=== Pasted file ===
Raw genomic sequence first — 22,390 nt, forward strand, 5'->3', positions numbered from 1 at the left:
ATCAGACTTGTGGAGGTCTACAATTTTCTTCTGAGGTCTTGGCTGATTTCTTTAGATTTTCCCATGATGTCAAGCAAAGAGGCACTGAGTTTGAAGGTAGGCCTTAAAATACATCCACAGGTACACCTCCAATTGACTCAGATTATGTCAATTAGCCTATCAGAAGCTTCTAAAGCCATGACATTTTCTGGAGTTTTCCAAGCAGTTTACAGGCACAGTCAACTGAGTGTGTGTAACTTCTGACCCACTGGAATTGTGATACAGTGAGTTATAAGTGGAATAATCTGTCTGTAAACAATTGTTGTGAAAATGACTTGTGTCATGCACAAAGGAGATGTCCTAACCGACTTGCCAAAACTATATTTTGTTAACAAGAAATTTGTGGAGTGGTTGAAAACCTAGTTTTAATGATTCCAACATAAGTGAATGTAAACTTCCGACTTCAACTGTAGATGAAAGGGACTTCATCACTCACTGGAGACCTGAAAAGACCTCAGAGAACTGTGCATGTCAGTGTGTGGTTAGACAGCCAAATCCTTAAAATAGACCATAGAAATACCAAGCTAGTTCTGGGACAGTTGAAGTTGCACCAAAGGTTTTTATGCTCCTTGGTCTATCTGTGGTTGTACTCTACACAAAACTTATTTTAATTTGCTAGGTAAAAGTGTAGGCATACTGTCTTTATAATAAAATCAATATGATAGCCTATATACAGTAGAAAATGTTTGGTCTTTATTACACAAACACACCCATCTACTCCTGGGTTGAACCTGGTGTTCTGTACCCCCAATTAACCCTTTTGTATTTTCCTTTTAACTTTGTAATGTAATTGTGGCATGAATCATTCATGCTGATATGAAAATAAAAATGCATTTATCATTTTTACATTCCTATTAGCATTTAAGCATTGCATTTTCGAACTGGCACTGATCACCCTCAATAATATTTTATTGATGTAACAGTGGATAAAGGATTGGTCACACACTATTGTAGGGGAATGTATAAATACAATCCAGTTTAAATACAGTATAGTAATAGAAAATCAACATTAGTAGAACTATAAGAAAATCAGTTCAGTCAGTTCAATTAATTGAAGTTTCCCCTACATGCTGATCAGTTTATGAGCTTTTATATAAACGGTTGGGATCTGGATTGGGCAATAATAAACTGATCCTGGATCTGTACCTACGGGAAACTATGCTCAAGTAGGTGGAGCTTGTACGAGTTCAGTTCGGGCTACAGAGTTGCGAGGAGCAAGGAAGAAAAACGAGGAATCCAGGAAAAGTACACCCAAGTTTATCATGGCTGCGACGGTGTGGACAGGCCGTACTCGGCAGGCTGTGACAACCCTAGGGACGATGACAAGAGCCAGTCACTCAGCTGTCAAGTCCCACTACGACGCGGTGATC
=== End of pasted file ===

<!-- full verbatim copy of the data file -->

Raw genomic sequence first — 22,390 nt, forward strand, 5'->3', positions numbered from 1 at the left:
ATCAGACTTGTGGAGGTCTACAATTTTCTTCTGAGGTCTTGGCTGATTTCTTTAGATTTTCCCATGATGTCAAGCAAAGAGGCACTGAGTTTGAAGGTAGGCCTTAAAATACATCCACAGGTACACCTCCAATTGACTCAGATTATGTCAATTAGCCTATCAGAAGCTTCTAAAGCCATGACATTTTCTGGAGTTTTCCAAGCAGTTTACAGGCACAGTCAACTGAGTGTGTGTAACTTCTGACCCACTGGAATTGTGATACAGTGAGTTATAAGTGGAATAATCTGTCTGTAAACAATTGTTGTGAAAATGACTTGTGTCATGCACAAAGGAGATGTCCTAACCGACTTGCCAAAACTATATTTTGTTAACAAGAAATTTGTGGAGTGGTTGAAAACCTAGTTTTAATGATTCCAACATAAGTGAATGTAAACTTCCGACTTCAACTGTAGATGAAAGGGACTTCATCACTCACTGGAGACCTGAAAAGACCTCAGAGAACTGTGCATGTCAGTGTGTGGTTAGACAGCCAAATCCTTAAAATAGACCATAGAAATACCAAGCTAGTTCTGGGACAGTTGAAGTTGCACCAAAGGTTTTTATGCTCCTTGGTCTATCTGTGGTTGTACTCTACACAAAACTTATTTTAATTTGCTAGGTAAAAGTGTAGGCATACTGTCTTTATAATAAAATCAATATGATAGCCTATATACAGTAGAAAATGTTTGGTCTTTATTACACAAACACACCCATCTACTCCTGGGTTGAACCTGGTGTTCTGTACCCCCAATTAACCCTTTTGTATTTTCCTTTTAACTTTGTAATGTAATTGTGGCATGAATCATTCATGCTGATATGAAAATAAAAATGCATTTATCATTTTTACATTCCTATTAGCATTTAAGCATTGCATTTTCGAACTGGCACTGATCACCCTCAATAATATTTTATTGATGTAACAGTGGATAAAGGATTGGTCACACACTATTGTAGGGGAATGTATAAATACAATCCAGTTTAAATACAGTATAGTAATAGAAAATCAACATTAGTAGAACTATAAGAAAATCAGTTCAGTCAGTTCAATTAATTGAAGTTTCCCCTACATGCTGATCAGTTTATGAGCTTTTATATAAACGGTTGGGATCTGGATTGGGCAATAATAAACTGATCCTGGATCTGTACCTACGGGAAACTATGCTCAAGTAGGTGGAGCTTGTACGAGTTCAGTTCGGGCTACAGAGTTGCGAGGAGCAAGGAAGAAAAACGAGGAATCCAGGAAAAGTACACCCAAGTTTATCATGGCTGCGACGGTGTGGACAGGCCGTACTCGGCAGGCTGTGACAACCCTAGGGACGATGACAAGAGCCAGTCACTCAGCTGTCAAGTCCCACTACGACGCGGTGATC